Climate Change Startups Kickstart CDL-Paris program
HEC Paris officially launched its nine-month Creative Destruction Lab program, CDL Climate, with an objective-setting session on October 27 devoted to scalable solutions to climate change challenges. It invited 16 startups for intense interactions between its founders, HEC academics, MBA students and experienced entrepreneurs. The session also featured CDL founder Ajay Agrawal and Harvard academic Rebecca Henderson.
“I’m blown away by what I’ve just witnessed!” Harvard University researcher Rebecca Henderson’s response to the CDL Climate’s opening session at HEC Paris spoke volumes about the unique experience afforded by this program. The online event featured a penetrating scrutiny of the climate-focused startups by the mentors chosen to accompany, boost and, at times, reject their agendas. “This approach could be a tool for reimagining capitalism,” Henderson pursued. “Your exchanges prove how powerful business can be. They pinpoint what technological breakthroughs stand between us and climate-related disaster. One question: can your approach be scaled up?”
The enthusiasm of the author of “Reimagining Capitalism in a World on Fire” was shared by HEC’s MBA Associate Dean Andrea Masini. 30 of his MBA students will be working directly with the companies in CDL-Paris as part of a nine-month certificate offering first-hand experience in all aspects involved in founding a company. “For years, we have been talking to companies about the importance of integrating climate change concerns into their policies,” said Masini. “But this approach needed the kind of structure, competencies and mentoring that CDL proposes.” Now, the students will help the CDL startups evaluate potential markets, develop financial models and explore strategies to scale up their businesses.
Market of Judgment
These are elements that scientist-run startups have been sorely missing in attempts to commercialize their deep-tech companies. In a previous article, we detailed the challenges of only converting 1% of academic research into viable business. Since 2012, Ajay Agrawal has proven that one can successful bridge this gap. His CDL programs have helped cutting-edge science and technology startups bring in over CAD $7.5 billion in equity value. To achieve this, the academic from Toronto’s Rotman School of Management has created a program which fine-tunes a link between technology and science called a market for judgment: a place “where the producers of knowledge meet and mingle with businesspeople and investors.”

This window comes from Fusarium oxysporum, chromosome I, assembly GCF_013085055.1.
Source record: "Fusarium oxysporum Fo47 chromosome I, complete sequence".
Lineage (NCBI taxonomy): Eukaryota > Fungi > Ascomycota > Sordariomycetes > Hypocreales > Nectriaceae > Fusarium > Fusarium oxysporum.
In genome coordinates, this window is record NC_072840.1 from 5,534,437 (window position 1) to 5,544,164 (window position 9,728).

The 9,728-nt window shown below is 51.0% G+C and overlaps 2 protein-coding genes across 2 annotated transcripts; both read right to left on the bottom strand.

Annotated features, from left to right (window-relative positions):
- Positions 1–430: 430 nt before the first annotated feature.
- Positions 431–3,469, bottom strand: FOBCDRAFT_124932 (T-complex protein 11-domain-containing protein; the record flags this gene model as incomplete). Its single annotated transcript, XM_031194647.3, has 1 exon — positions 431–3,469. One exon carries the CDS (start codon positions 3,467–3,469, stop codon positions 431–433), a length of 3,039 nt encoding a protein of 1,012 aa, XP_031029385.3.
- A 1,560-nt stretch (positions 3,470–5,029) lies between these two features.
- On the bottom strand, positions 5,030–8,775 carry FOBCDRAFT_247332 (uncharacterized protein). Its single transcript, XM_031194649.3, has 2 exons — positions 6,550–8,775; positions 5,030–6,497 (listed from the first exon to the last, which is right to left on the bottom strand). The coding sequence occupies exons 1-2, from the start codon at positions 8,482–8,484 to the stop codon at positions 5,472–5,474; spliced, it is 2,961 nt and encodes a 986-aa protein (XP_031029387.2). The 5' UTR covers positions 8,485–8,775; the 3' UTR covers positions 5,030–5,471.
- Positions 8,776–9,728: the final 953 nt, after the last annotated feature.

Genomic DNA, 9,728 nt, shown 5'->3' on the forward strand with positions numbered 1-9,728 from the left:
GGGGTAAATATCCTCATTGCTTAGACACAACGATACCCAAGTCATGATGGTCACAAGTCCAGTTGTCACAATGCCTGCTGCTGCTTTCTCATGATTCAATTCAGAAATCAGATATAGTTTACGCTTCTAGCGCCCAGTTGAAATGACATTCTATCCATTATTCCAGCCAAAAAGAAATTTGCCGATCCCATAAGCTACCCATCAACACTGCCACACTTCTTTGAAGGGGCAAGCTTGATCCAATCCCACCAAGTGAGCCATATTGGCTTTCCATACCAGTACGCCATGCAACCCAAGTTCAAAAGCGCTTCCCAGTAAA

On October 27, this judgment market homed in on 16 startups, whittled down from 150+ applicants. Over the course of four hours, they attempted to answer one crucial question: can these ventures be scaled up to become a “massive company”? “You mustn’t think that the applicants are small-scale ventures,” says Thomas Åstebro, the CDL Paris Academic Director. “Some of the startups are already too big for us to really help. Others, well, get weeded out for a variety of reasons – which doesn’t mean the ventures don’t go on to do tremendously well.”
Since the outset in 2012, CDL has been employing a cutting process whereby 40 to 50% of the ventures admitted to the program do not advance all the way to the fifth and final session of the nine-month program – and the HEC CDL Climate was no exception. At the end of each session, the moderators asked the following question about each company that the 30 mentors present saw that day: “Will anyone commit to spending four hours of their time with the founders of this company prior to the next session?” If no mentors raise their hands for a specific company, the company does not receive an invitation to the next meeting.
This is an important aspect of the program because it allows mentors to focus their time and attention on the ventures that they feel best suited to support. It also creates champions among the mentors for specific companies and thereby helps to facilitate the transfer of judgment for the companies who receive extra time.
Remaining companies from the first session are now invited to answer three custom-made objectives set by their mentors. These, according to Agrawal, will allow the startups to prioritize and focus on “must-do” tasks. Often, says the professor in entrepreneurship, these tasks try to answer three uncertainties: “Is there an attractive market? Does the technology work? Can the team execute?”
Rembrandt’s in the Attic
The ventures will have eight weeks to report back on the challenges their mentors have set them. The next session is set for mid-December. In the short exchanges with the startup founders in Session One, advice and warnings came thick and fast: “Technically, your venture remains very risky”; “If you can break the carbon dioxide quandary, I’m buying in”; “The I.T. is all there, but what can be done to protect the intellectual property?”; “You’ve grown the team fast, but you need to make your product sexy for the millennials”; “If you can sell your R&D over a long lapse of time, your customers will buy in”; “You need to find answers to scalability, cost control and medium/long-term planning”. And so on.
The CDL track record has proven that business schools can serve as, in the words of Professor Joshua Gans (CDL’s chief economist), that “nexus between science and technology,” the one that Ajay Agrawal has been forging from the start. “If business schools make the effort,” adds Gans, “I believe that they will discover ‘Rembrandt’s in the attic’ all over the place.” Andrea Masini put it more simply: “You know,” he told the mentors, “I was a failed entrepreneur. Too bad you weren’t around at the time, I might have enjoyed a totally different outcome with your help.”